David S. Wallens Editorial Director
July 14, 2017 7:49 a.m.

There’s just something so right about a car sporting box flares from the factory. It’s like its engineers got partway through the design before realizing, “Nope, we need to stretch the car even wider in order to fit in all of this awesomeness.”

It’s a solution perfectly demonstrated by several favorites, including the Porsche 944, Nissan Skyline GT-R and, of course, the original BMW M3. There’s one more to add to that list, though: the Mitsubishi Starion ESI-R and its stateside twin, the Conquest TSI.

The car didn’t start out so beefy. Mitsubishi released the Starion in 1982 as a narrow-bodied, somewhat meek 2+2 sports coupe. Turbo and non-turbo variants were offered in the home market.

American imports started with the 1983 model year, and stateside consumers weren’t limited to shopping at their local Mitsubishi dealer. The exact same car, with the appropriate labels, was also sold as a Plymouth Conquest and, later, a Chrysler Conquest. Either way, all U.S.-market cars received a turbocharged 2.6-liter, single-cam inline-four.

“Somewhat meek” doesn’t mean it was a dud, though. Dave Wolin and others turned that original Starion into an endurance race winner, and before he became a Hollywood movie star, Jackie Chan drove one across the silver screen in “Cannonball Run II.”

And then things got serious for 1986: a set of IMSA-worthy box flares for those top-of-the-line Starion ESI-R and Conquest TSI models. Fat, 16-inch wheels–7s up front and 8s in the back–filled those flares. Mitsubishi also added an intercooler, boosting horsepower to 176. (Starting with the 1988 model year, an ECU change helped push that figure to 188 ponies.)

While it was a bit of a niche player in the mass market, the wide wheels, torquey engine and limited-slip differential helped the car dominate the G Stock class in SCCA Solo competition from 1989 to 1993–until competitors figured out the Mazda MX-6, the class’s next superstar.

The Conquest and Starion left our showrooms after the 1989 model year, with Mitsubishi abandoning the rear-drive sport coupe market in favor of the all-wheel-drive 3000GT Enthusiasts, too, seemed to gravitate to options sporting either more power or less weight. As a result, prices have remained kind of flat. A nice 1987 example recently went unsold on Bring a Trailer at $6518.

Still, if you’re looking for the perfect, unique accessory for that Members Only jacket, then a clean Starion might fit the bill.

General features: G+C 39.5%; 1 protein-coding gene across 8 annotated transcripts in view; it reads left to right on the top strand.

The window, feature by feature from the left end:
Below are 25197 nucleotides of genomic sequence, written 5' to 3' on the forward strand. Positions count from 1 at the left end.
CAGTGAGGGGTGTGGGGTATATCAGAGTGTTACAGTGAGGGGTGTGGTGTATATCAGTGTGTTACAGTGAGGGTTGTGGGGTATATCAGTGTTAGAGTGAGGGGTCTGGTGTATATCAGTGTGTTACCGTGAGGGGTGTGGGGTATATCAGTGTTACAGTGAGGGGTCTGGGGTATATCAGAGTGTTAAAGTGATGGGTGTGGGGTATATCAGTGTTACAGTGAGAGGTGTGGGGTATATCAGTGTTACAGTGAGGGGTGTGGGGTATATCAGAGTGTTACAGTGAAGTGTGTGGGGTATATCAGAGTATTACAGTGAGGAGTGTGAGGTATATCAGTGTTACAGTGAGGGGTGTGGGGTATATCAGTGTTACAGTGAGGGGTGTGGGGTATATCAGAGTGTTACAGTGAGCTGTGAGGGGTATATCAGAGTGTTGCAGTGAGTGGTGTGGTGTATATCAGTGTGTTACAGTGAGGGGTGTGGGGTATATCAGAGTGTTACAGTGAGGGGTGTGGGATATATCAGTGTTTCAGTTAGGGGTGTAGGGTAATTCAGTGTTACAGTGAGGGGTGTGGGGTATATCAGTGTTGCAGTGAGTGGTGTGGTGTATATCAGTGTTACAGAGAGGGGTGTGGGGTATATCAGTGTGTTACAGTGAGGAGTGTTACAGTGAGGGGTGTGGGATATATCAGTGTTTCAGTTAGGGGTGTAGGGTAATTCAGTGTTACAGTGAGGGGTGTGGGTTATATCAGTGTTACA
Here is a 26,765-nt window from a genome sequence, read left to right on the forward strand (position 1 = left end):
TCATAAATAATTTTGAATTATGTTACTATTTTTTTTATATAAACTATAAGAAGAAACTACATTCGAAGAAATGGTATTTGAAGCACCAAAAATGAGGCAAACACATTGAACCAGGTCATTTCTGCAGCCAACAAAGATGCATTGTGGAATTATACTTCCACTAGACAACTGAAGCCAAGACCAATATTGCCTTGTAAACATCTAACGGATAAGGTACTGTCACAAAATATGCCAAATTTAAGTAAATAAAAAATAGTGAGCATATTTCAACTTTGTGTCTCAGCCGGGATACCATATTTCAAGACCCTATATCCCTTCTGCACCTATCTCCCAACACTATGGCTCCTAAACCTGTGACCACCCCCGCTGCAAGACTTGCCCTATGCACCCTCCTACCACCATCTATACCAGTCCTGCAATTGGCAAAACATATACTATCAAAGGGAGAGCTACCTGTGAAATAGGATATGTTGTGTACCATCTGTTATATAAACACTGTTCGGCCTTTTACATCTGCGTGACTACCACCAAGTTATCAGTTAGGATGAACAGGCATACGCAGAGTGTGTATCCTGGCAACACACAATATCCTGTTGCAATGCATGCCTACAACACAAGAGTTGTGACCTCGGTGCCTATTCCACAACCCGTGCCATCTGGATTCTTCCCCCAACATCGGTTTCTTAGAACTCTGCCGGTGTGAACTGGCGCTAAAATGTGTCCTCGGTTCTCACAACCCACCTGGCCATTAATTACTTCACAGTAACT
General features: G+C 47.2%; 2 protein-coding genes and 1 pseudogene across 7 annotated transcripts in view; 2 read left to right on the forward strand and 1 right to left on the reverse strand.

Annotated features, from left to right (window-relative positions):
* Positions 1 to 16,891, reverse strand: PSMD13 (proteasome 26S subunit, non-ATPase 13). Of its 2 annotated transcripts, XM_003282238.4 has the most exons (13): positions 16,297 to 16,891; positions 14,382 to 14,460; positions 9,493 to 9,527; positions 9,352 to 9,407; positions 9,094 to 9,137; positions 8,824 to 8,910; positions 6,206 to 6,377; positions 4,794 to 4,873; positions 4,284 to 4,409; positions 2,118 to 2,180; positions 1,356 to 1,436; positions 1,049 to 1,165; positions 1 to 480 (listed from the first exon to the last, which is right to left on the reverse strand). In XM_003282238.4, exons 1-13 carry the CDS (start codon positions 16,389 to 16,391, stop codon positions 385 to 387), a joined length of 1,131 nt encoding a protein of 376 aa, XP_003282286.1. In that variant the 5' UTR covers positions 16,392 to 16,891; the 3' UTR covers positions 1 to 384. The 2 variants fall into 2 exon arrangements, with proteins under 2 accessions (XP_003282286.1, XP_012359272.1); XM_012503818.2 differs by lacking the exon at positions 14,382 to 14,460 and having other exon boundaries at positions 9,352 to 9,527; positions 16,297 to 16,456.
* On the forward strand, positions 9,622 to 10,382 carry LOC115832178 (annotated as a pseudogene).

Read the rest of the story

4cylndrfury MegaDork
July 14, 2017 7:56 a.m.

Ahh the 80s...Starions, Celicas, Corollas, Turbo Buicks & T-top Cutlasses...so much quirkiness to love. SWMBO will never understand my affection for the blocky whips of my youth.

David S. Wallens Editorial Director
July 14, 2017 8:05 a.m.

Cool, glad that you're digging it. Look for some turbo Buicks in the near future.

4cylndrfury MegaDork
July 14, 2017 8:11 a.m.
David S. Wallens wrote: Look for some turbo Buicks in the near future.

tuna55 MegaDork
July 14, 2017 8:13 a.m.

I have wanted one of those forever.

David S. Wallens Editorial Director
July 14, 2017 8:53 a.m.

A dude in my high school had a black one--this was back when they were new. I didn't know him, but I remember seeing it out in the parking lot.

NickD SuperDork
July 14, 2017 9:20 a.m.

A guy I knew in college bought a used Conquest TSi. It blew black smoke like a diesel from the day he got it. Turns out that it had a massive boost leak. He fixed that and it immediately kicked the rods out of the block.

yupididit Dork
July 14, 2017 10:44 a.m.

I have two black one's sitting in my garage. An 87 and an 88 SHP.

I believe in 85 or 86 they had intercooled flatties. Which were rare. And dont forget the SHP package that were available for the 88 and 89's. It had adjustable shocks, 16x8 front and 16x9 rear wheels, and a stronger 6 bolt rear and axles.

I love these cars, the looks are beautiful and the interior is so 80's. What I dont love about the car, the engine. The 2.6 made lots of torque because its size but it was heavy and was basically a truck/forklift engine. With tbi injection the 2.6 wasnt reliable and didnt get fuel to all the cylinders evenly especially the 4th cylinder. People had a lot of reliablity issues because of the injection system even some cars catching fire. Overseas they got the sohc 4g63 engine with mpi. The aftermarket for these cars is meh at best.

I love my 87 and I'll probably keep it forever. It travels with me when I move across the country, even when it's not running which is always

Joe Gearin Associate Publisher
July 14, 2017 10:58 a.m.

My buddy Vince Kowalski had a very early Starion Turbo when we first got our driver's licenses. (back in 1986) I think his was an 83 or an 84--- before the box flares, and it had an even more ridiculous interior. (like Jackie Chan's car in the first Cannonball Run movie) Digital gadgetry FTW!

I learned how to drive stick in that car. Back then Vince thought it was fast.....it wasn't. It was cool though, when it was running. I was never sure if it broke so often because Vince beat the everloving E36 M3 out of the car, or because it was flawed to begin with. Turns out, it was a combination of both. I don't think there is car that epitomizes the 80's more than a Starion Turbo. Flashy, funky, cool, and kinda crappy!

yupididit Dork
July 14, 2017 11:31 a.m.